How Much Protein In 4 oz Chicken Thigh?

Chicken thighs often take a backseat to the more popular chicken breast and chicken wings. But the thigh provides some of the flavor of wings with the high protein of breasts.

So just how much protein is in a 4 oz chicken thigh? The answer depends on how you purchase the chicken and when you weigh it.

So read on to find out how much protein is in every kind of chicken thigh. Plus, see how that compares to other high-protein foods.

4 oz Chicken Thigh Protein

4 Oz Chicken Thigh Protein

First, it’s essential to realize that 4 ounces of chicken can have different nutritional values depending on whether you weigh it raw or cooked.

In addition, a chicken thigh can come with or without skin and bones. And protein content can vary between brands due to other factors such as water content.

Factors That Affect Chicken Thigh Protein Content:

  • Raw vs. Cooked
  • Bone-In vs. Bone-Out
  • Skin-On vs. Skinless
  • Retained Water %

Now let’s look at some different types of chicken thighs to see how much protein is in a 4 oz portion.

4 oz Chicken Thigh Protein Skinless vs Skin

Boneless Skinless 4 Oz Chicken Thigh Protein

The boneless and skinless variety is one form of chicken thigh you’ll find in most supermarkets. And it’s generally a healthier choice due to the lower fat content.

According to a review of nutrition labels and databases, a 4 oz raw boneless skinless chicken thigh has 22 grams of protein. With no carbs and around 8 grams of fat, that comes to about 160 calories.

However, you should still check the label when buying chicken thighs because nutrition varies by brand. For example, cheaper brands fatten up their chickens to increase profits, which translates to more fat in your meat!

Boneless Skinless 4 oz Chicken Thigh Protein

Skin-On, Bone-In 4 Oz Chicken Thigh Protein

Some chicken thighs are sold with minimal processing. In other words, they still have bones and skin.

According to multiple database listings, a 4 oz chicken thigh with skin has about 19 grams of protein. And, with 19 grams of fat, this chicken thigh has about 250 calories.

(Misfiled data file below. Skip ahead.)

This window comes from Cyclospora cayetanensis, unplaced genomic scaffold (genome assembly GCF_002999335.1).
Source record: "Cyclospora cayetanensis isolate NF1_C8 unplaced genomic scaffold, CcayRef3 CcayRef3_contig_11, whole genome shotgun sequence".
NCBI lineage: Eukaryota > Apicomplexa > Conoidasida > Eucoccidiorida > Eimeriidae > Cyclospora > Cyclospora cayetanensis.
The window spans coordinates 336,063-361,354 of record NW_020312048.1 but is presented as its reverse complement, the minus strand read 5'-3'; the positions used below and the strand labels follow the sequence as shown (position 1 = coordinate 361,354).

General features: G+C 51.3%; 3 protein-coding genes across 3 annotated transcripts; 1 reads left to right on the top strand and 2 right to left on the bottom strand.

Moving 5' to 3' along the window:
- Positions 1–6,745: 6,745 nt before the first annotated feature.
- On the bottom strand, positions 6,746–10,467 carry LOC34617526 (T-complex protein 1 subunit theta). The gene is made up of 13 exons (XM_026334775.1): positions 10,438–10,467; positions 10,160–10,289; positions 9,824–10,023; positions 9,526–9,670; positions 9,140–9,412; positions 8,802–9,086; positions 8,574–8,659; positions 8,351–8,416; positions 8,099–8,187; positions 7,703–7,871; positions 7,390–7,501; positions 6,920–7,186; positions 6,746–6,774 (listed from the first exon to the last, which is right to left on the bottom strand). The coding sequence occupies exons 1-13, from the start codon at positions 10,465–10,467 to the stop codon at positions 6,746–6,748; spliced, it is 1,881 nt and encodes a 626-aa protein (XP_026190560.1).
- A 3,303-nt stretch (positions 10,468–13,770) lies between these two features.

Of course, you can always remove the skin from the chicken thighs after cooking. If you don’t eat the skin, you can subtract roughly 10 grams of fat per 4 oz serving. But you’ll also lose 2-3 grams of protein.

4 oz Chicken Thigh Protein with Skin

4 Oz Chicken Thigh Protein After Cooking

Another factor that affects the protein in a 4 oz chicken thigh is whether you weigh it before or after cooking. The reason is that meat loses about 25% of its weight during cooking (i.e., raw chicken thigh weight x 0.75 = cooked chicken thigh weight)

So if you start with 4 oz of chicken thigh, it only weighs about 3 oz after cooking. And that 3 oz of cooked thigh would still have the original amount of protein since the weight lost is from water evaporation, not meat degradation.

Furthermore, you can divide by 0.75 to find the amount of protein in cooked chicken thighs. For example, a 4 oz piece of cooked skinless chicken thigh would have 22g ÷ 0.75 = 29g of protein.

Knowing the protein content of cooked chicken thighs is beneficial when you meal prep large quantities of meat to divide up later. But remember that the protein amount can vary depending on the cooking method, temperature, and duration.

4 oz Chicken Thigh Protein Cooked

If your head is spinning from all those different preparations, here is a table showing all the different combinations of chicken thigh types with their corresponding protein, fat, and calorie content.

This table makes it easy to see why the boneless, skinless chicken thigh is the best option for getting the most protein with the fewest calories.

Table 1. 4 oz Chicken Thigh Protein By Type

Chicken Thigh Type Weight Protein Fat Calories
Raw, Boneless, Skinless 4 oz 22 g 8 g 160
Cooked, Boneless, Skinless 4 oz 29 g 11 g 215
Raw, Bone-In, Skin-On 4 oz 19 g 19 g 250
Cooked, Bone-In, Skin-On 4 oz 25 g 25 g 325
Cooked, Bone-In, Skin Removed 4 oz 23 g 15 g 230